Opting for IRTS was a decision taken, after my selection for the central services through the IAS examination, in consultation with several senior relatives who were working in government jobs and told me that IRTS offered very good career prospects. But perhaps the factors mentioned above also played their role.
RB: Tell us about your boyhood days.
AJ: I spent my boy hood in Allahabad. My father was a journalist and we used to stay in the housing area of the press from where the news paper used to be published. This was known as Leader Press. There were about fifty odd families residing, so there were a large number of children. We used to play ballgames and a lot of traditional games like hide-and-seek, gilli danda, marbles, kabaddi etc. Now, I have lost touch with most of my boyhood friends except a few.
At home I received lot of affection and love of my family as I was nine year younger to my brother and a sister was born when I was six years old. My first schools were located close to our home and we used to walk down to the school. Two of my teachers I used to meet even after I grew up and worked with railways.
RB: And you were of course fond of sports and games in those days.
AJ: Yes. I used to play badminton and cricket, but I was not good enough to make it to the college team.
RB: When did you first discover your fascination for trains?
AJ: Back in Allahabad our home was close to the Howrah - Delhi line. Therefore the noise of the train particularly the whistles of different types of steam locos were a great attraction. I still remember one day we heard a strange whistle sound. We became curious about it and spent some time by the side of the railtrack waiting for the sound, Finally after waiting for an hour or so we heard the same sound and found that it was the whistle of a new type of loco hauling a fast passenger carrying train. Somebody said "It is a Canadian Engine". We children used to call it "bhonpu wala engine" (later I came to know them as WP locos). Perhaps this was the first time railways fascinated me.
Allahabad Junction Station was also not very far from our home. My father used to often go to station to buy some magazine etc. from the Wheeler's book stall and we often went on the platform. I still vividly recall that one day I saw the Guard of a train, perhaps Kalka - Howrah Mail, on the platform. He was looking very impressive in his white uniform, peak cap, cross belt, and shining boots. I noticed that when he blew his whistle the train started moving. I was extremely impressed by his 'power' and decided that I will become a Guard, when I grow up.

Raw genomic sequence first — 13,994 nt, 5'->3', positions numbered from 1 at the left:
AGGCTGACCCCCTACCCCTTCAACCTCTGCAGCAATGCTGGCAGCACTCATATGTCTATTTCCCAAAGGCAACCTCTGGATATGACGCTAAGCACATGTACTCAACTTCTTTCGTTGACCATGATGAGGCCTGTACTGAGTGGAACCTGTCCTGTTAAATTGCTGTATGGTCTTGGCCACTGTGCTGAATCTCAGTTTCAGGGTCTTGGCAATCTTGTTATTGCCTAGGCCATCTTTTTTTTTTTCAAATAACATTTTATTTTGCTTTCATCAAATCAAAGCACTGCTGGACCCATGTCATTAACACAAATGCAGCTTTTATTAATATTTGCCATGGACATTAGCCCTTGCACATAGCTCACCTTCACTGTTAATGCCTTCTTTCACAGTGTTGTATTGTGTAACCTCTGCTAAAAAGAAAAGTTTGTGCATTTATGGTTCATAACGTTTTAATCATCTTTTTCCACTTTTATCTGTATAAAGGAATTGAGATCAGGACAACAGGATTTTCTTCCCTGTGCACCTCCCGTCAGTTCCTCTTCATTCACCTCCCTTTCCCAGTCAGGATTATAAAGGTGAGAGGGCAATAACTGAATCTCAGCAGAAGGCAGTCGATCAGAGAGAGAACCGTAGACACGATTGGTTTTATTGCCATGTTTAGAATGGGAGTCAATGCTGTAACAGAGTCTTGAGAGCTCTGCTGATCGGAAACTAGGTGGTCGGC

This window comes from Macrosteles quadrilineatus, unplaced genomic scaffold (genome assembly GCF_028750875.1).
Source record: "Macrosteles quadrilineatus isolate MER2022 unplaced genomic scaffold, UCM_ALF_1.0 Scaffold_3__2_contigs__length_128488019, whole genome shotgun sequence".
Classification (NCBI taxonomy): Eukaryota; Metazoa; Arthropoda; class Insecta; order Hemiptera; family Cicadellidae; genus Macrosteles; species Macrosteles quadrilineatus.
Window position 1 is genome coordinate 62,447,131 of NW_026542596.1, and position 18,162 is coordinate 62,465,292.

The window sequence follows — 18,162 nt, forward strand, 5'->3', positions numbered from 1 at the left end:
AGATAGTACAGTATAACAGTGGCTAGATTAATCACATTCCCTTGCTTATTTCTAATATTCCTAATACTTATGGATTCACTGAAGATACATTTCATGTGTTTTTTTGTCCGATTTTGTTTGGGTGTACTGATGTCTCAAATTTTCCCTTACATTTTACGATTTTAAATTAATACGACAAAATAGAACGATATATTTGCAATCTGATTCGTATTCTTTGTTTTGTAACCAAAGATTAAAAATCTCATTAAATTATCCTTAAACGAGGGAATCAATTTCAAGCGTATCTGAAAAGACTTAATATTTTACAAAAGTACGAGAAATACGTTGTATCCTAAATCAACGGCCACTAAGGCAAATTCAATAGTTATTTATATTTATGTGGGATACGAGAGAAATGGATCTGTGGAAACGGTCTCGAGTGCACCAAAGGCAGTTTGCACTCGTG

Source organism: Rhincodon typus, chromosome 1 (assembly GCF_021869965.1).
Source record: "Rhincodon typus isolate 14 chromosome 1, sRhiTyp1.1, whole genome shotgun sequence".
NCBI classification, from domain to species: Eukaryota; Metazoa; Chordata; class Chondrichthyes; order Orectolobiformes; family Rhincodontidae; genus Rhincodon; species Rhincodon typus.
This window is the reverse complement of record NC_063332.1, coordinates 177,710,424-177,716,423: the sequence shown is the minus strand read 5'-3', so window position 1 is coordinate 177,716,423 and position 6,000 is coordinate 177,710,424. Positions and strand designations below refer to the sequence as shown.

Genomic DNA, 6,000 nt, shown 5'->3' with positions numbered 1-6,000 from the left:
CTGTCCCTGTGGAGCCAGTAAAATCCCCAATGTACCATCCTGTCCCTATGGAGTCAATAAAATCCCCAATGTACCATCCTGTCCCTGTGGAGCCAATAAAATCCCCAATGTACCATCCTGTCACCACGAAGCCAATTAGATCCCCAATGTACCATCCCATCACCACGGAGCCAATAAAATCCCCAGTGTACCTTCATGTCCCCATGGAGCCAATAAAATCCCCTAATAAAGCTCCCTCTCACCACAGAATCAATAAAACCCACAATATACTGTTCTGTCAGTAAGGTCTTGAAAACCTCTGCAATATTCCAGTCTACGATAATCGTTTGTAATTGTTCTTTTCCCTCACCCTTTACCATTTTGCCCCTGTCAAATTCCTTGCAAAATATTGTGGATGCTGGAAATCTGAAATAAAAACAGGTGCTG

I liked to stand near the level crossing gate and watch passing trains. It was in late fifties that trains started to be hauled by diesel locomotives. Their appearance and their whistle sound was totally different. Diesel hauled trains were an object of fascination and I along with some other boys used to watch these locos almost daily.
RB: Your parents were probably worried over this strange hobby of yours.
AJ: When they came to know that we visit the level crossing almost daily, they were worried a little about my safety as it involved crossing two roads. They only cautioned me to be careful, but never discouraged me.
RB: So you finally joined the railways in the officer cadre. Your induction into the Indian Railway Traffic Service will have been followed by extensive training aimed at familiarising you with the working of the railways.
AJ: We had a training schedule of two years covering theoretical as well as practical training. When we were appointed, we were asked to report to the office of the General Manager, Eastern Railway at Kolkata, which then was Calcutta. On the very day we joined there, we were dispatched to Asansol. At Asansol a centralised training institute known as Railway Officers Training Center (ROTC) had been set up, due to efforts of Mr M S Gujral, a legendary railwayman, erstwhile Divisional Superintendent of Asansol. The institute was located in a beautiful bungalow which used to be the residence of the DS. The building had been modified so as to be able to accommodate twenty odd probationers. We had been allotted different zonal railways, but had training together.
Our training started within a day with hands on training. In the first phase of training we learnt the job of goods train Guards. Batches of two probationers were formed and they were required to accompany the Guards working different types of goods trains. We worked along with guards working "Cracks", yard-to-yard goods trains, slow trains stooping and shunting at wayside stations, coal pilots, industrial pilots etc.